Anthony Giddens

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Anthony Giddens, Baron Giddens, 2011

Anthony Giddens, Baron Giddens (born January 18, 1938 in Edmonton , London ) is a British sociologist .


Giddens was born in Edmonton , a borough in north London , in 1938. He grew up there as the son of an employee of the London public transport company in a family of the lower middle class.

After attending the Minchenden Grammar School , he enrolled in 1956 at the University of Hull in sociology and psychology . He was the first of his family to go to university. In 1959 he completed his bachelor’s degree and switched to the renowned London School of Economics and Political Science (LSE) to take up a master’s degree in sociology. He studied at the LSE because at the time it was the only British university with a wide range of sociological subjects. In 1961 he completed his studies there with a sports sociological thesis on "Sport and Society in Contemporary England".

He then took up his position as a lecturer in social psychology at the University of Leicester . There he met the well-known sociologists Norbert Elias and Ilya Neustadt . During this time he began his first own work on the sociology of suicide , which already contained a critique of the sociology of Émile Durkheim . In the academic year 1967/1968 he accepted a visiting professorship at the newly founded Canadian Simon Fraser University and in the academic year 1968/1969 a further visiting professorship at the University of California, Los Angeles . During his American years his theory of structuring began to take shape.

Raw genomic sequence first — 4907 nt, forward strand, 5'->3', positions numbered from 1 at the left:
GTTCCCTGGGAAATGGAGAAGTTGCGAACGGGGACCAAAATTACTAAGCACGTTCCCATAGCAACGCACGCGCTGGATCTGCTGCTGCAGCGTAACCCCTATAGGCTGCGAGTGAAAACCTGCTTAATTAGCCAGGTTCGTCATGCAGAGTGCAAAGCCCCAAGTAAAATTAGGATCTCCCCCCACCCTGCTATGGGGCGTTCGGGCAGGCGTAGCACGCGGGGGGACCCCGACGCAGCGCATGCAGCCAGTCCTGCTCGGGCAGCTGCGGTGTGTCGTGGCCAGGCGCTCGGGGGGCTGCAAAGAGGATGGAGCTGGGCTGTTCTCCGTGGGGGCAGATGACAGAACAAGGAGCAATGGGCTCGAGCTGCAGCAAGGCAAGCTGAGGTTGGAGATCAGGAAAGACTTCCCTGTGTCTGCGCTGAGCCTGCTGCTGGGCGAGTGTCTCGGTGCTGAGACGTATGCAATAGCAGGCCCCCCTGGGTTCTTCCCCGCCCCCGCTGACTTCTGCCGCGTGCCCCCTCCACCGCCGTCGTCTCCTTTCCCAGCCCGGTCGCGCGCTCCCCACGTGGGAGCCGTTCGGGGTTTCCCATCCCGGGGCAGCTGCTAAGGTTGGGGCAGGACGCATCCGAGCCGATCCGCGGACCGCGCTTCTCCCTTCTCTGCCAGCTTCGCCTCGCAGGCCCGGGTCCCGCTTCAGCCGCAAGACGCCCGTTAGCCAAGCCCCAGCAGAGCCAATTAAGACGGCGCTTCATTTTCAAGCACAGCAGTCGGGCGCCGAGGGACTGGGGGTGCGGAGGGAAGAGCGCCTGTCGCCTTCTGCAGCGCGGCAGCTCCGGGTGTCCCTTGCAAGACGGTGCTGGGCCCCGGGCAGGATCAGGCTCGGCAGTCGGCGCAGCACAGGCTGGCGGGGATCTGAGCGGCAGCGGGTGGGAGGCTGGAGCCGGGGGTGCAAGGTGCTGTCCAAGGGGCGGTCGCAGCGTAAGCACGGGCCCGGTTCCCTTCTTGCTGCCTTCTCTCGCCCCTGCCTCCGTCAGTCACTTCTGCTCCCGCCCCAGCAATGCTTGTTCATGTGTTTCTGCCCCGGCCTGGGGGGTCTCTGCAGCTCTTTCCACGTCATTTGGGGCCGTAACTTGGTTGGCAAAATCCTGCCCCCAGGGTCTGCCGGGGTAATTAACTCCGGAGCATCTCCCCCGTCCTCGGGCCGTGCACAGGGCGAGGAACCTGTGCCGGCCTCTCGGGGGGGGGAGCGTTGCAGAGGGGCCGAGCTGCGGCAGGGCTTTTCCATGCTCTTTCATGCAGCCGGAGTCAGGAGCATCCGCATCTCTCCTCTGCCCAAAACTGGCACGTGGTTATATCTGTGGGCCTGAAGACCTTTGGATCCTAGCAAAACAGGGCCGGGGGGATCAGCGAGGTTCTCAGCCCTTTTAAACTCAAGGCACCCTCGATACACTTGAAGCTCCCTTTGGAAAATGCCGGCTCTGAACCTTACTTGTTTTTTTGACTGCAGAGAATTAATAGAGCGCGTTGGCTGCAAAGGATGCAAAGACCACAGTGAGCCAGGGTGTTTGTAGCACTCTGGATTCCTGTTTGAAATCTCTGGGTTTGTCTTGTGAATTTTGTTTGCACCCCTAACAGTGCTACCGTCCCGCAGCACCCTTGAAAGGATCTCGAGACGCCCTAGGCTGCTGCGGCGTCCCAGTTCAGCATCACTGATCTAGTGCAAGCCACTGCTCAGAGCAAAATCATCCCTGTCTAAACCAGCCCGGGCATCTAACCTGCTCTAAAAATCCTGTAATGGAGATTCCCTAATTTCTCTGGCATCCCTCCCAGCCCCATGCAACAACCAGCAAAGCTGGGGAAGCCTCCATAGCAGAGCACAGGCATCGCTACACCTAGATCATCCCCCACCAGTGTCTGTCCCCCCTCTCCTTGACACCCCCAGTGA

In 1969 he finally returned to England and became a lecturer in sociology at the traditional King's College of the University of Cambridge . There he wrote about Marx , Durkheim and Weber . In 1976 he received his Ph.D. from Cambridge University. with a thesis on interpretative sociology ("New Rules of Sociological Method"). Giddens is co-founder and director of Polity Press Verlag, founded in 1985 . Since 1986 he was a full professor of sociology at Cambridge University. In 1997 he moved to his former alma mater LSE as director . In 2003 he finally retired there.

In June 2004, Giddens was raised to the personal nobility as Baron Giddens , of Southgate in the London Borough of Enfield , and was inducted into the British House of Lords . Since 1999 he has been a foreign member of the Russian Academy of Sciences .

The theory of structuring